Conflict and hurt are unfortunately common parts of daily living. I’m sure that you’ve lived through times when you were hurt or disappointed by things that other people did. I’m sure that you’ve had times when other people stepped on your toes or talked about you behind your back. We’ve all had times when we’ve been angry enough to strike back. Maybe when you are hurt by other people you withdraw from them, or even walk away.
Forgiveness is never easy; and yet, forgiveness is an important part of our spiritual lives. Forgiveness is something spiritual because we all know that none of us are perfect; and yet, God continues to challenge us to live well with each other. Forgiveness is something spiritual because the Cross of Christ reminds us that, even when we go astray, God continues to give us a chance to do better. Forgiveness is something spiritual because our faith is based upon the teachings of a Man who clearly told us to forgive the people who hurt us even as He was hanging on a Cross. Jesus even taught us to pray: “and forgive us our sins as we forgive those who sin against us.”
In Luke 17:1-10, Jesus talks about forgiveness and then, in response to His disciples’ request to “increase our faith,” Jesus speaks about mustard seed faith. It’s not always easy to forgive other people, but Jesus assures us that we can do it with even a little bit of faith. We can forgive others because God has already blessed us with the faith to do it. We can open our hands and let go of our hurts because it only takes a little bit of faith to do it – and we all have at least that much faith! We can let go of anger and live at peace with those who have disappointed us because God give us the ability to do it. We can even go after the deep-seated anger and disappointments in our lives knowing that God wants to release us and set us free to live a better and more peaceful life.
I’ve discovered that there are times when it’s “almost impossible” to let the past be the past; but today, I’m reminded that “almost impossible” means that I can still do it with the help of God. We all need to trust God to help us to do what we cannot do by ourselves. We all need to trust God – the Source of mustard seed faith – to bless us with whatever it is that we need, so that we can open our hands and let go of whatever is weighing us down.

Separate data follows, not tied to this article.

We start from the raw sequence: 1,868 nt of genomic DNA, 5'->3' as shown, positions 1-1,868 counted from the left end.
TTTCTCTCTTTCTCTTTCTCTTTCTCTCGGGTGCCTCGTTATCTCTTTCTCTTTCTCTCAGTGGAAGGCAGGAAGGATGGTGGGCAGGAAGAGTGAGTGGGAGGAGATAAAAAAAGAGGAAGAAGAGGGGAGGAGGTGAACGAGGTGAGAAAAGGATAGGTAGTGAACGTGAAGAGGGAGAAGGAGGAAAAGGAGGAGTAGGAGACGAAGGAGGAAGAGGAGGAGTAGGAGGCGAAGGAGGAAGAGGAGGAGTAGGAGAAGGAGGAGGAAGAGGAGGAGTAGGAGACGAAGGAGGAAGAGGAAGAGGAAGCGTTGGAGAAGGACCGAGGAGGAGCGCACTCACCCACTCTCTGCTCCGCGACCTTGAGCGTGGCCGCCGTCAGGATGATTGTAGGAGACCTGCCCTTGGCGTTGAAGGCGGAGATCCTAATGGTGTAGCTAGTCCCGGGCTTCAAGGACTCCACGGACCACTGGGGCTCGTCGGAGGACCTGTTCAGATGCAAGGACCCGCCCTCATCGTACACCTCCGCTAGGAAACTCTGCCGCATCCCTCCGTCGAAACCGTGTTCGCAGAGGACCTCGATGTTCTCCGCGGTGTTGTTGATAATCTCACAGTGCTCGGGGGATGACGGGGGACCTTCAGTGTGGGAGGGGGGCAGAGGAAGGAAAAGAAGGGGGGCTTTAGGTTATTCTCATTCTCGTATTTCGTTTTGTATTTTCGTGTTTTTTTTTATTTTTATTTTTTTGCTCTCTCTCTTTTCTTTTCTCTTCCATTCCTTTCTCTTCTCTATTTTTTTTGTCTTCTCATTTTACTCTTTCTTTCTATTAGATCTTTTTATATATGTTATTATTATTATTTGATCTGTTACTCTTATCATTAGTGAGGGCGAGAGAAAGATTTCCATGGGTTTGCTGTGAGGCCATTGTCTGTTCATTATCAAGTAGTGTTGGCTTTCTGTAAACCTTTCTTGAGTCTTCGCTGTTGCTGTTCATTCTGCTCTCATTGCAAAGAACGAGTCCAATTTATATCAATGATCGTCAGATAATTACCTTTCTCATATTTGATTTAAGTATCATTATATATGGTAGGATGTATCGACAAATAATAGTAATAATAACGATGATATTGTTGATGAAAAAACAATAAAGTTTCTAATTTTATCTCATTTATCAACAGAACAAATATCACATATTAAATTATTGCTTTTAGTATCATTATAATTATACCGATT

Forgive others as God has forgiven you and trust in the fact that God is giving you the faith – even if it’s only as big as a mustard seed – that you can use to find the peace, calm, rest, and freedom that Jesus wants you to have.
Do you shrink back in fear when someone asks you to share your faith with other people? I remember the days when I was afraid to pray before church dinners. Many people think about Jehovah’s Witnesses knocking on their doors and giving copies of the Watchtower to people in their neighborhood when they think about sharing their faith. Many Christian parents never pray or read the Bible in front of their children. Some of us are afraid to pray in front of our spouses. I’ve noticed that some people even get quiet during Bible studies because they think that their journey of faith isn’t as inspiring as the journey that others have shared. But let me stop you right there….
Trust me. You have a story to tell about how you have experienced God in your daily life. You can probably remember a time when you felt close to God, and you can probably remember a few times when you wondered why God wasn’t answering your prayers. Your life has probably been filled with blessings from God that you can celebrate, and life has probably taught you that there are times when you need to just let things go and let God handle them. Have you ever experienced God’s forgiveness and amazing grace? Have you ever struggled with an addiction, or asked God to give you wisdom as a parent or spouse or caregiver? Have you ever believed that God was guiding you when you needed to make some sort of change in your daily life? You have a story to tell that is uniquely yours and people need to hear it; and the fact that your story of faith contains some ups and downs just means that you’re a human being, just like me.
So, what stops you from sharing your story?
I read part of the story of Moses (Exodus 4:1-17) during my time of daily devotion today. Many picture Moses as the mighty leader who turned water into blood, who unleashed plagues, and who ultimately led the people of Israel out of Egypt. But we never remember Moses as a man who once said to God, “Oh, my Lord, I am not eloquent…. I am slow of speech and tongue.” Moses didn’t think that he had the right words. Moses didn’t think that what he had to say could sway or influence other people. But what if I told you that the words, themselves, are not what’s most important? God is at work in your life and the story of your journey with God can create faith and hope in the lives of others. You do not need to be eloquent and have the right words. You just need to be honest, authentic, and true. The story that you have to share is one that can be used in a mighty way by the Holy Spirit and may even be exactly what someone else needs to hear today!